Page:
Inside the Absu, Enki is shown seated on a cubic throne that has what looks like a tic-tac-toe board depicted on the side of it. Alternatively, within the seat, we see pots of water around, with water flowing out of them into other pots on the outside of the throne. Water is flowing out of those pots as well, and mingling with the others to form a continuous stream that encircles the god. This culminates in the budding of the “plant of immortality” that flowers out of a pot held in his hands, which he proffers forth to worshipers in from of him that are offering him sacrifice.
Furthermore, Enki was always shown with two streams of water seemingly issuing from his back, which, anthropologists say, are the Tigris and Euphrates rivers (the latter being one of the rivers of Eden. In Christian scripture, these paradisal rivers also appear in the New Jerusalem at the End Times, where they are again associated with the Tree of Life. In Revelation 22: 2, after describing the “pure river of water of life” flowing from “the throne of God and of the Lamb,” St. John says:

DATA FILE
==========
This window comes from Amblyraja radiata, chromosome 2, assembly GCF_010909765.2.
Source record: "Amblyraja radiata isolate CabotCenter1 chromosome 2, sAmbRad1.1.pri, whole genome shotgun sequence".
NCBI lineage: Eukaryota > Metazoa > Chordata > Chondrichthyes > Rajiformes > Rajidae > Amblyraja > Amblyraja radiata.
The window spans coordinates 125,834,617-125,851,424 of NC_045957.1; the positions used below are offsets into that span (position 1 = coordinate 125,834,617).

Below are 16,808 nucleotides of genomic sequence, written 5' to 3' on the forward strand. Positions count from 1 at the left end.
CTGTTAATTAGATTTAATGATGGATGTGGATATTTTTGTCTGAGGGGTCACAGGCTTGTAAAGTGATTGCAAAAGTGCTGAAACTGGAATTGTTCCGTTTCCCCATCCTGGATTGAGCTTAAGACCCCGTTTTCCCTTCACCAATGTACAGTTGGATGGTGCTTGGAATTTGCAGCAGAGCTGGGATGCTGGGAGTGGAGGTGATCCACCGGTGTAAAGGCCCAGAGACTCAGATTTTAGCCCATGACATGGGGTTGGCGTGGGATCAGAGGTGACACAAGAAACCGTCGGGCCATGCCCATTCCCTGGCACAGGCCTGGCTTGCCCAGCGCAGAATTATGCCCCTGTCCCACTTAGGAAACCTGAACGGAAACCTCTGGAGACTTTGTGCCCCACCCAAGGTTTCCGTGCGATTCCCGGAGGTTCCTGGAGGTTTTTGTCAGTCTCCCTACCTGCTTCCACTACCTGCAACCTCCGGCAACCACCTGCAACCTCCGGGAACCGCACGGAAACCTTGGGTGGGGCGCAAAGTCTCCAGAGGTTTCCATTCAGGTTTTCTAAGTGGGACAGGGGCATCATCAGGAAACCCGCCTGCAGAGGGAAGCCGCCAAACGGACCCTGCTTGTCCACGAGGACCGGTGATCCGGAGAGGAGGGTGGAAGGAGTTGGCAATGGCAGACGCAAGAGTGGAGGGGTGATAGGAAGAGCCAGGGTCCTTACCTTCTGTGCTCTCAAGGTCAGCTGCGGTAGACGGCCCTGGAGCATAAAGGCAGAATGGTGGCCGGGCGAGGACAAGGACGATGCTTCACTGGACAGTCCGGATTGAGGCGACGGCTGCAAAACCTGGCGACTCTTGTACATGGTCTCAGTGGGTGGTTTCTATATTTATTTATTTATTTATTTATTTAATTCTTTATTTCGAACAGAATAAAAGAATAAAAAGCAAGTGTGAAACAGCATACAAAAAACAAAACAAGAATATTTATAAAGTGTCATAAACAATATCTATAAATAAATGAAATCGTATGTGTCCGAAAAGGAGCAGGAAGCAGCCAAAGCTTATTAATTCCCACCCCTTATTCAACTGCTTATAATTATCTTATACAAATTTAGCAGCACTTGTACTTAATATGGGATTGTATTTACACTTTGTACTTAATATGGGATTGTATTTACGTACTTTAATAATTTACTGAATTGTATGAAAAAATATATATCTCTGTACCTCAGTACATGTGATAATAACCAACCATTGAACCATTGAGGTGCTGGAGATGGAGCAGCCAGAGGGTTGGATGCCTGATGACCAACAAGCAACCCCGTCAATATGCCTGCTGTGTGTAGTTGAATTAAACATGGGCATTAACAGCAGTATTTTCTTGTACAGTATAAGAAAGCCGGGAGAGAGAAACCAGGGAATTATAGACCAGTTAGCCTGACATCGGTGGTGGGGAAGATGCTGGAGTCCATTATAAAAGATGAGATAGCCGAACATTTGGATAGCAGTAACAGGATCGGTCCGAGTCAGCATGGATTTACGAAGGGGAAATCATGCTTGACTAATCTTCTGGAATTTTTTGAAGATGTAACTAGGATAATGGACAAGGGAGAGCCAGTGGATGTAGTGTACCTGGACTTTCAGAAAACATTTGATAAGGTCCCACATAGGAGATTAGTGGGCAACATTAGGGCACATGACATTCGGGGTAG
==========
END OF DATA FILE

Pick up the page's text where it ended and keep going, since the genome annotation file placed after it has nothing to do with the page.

“In the midst of the street of it, and on either side of the river, was there the tree of life, which bare twelve manner of fruits, and yielded her fruit every month….”
In Christian iconography, it is not uncommon to show the four rivers with the Tree of Life, both in depictions of the Garden of Eden, and in the New Jerusalem. Another emblem also frequently included in this scene, is an altar with a lamb on top (the “Agnus Dei,” or “Lamb of God,”
representing Christ). The lamb is usually wounded in the jugular vein and pouring forth blood into a chalice.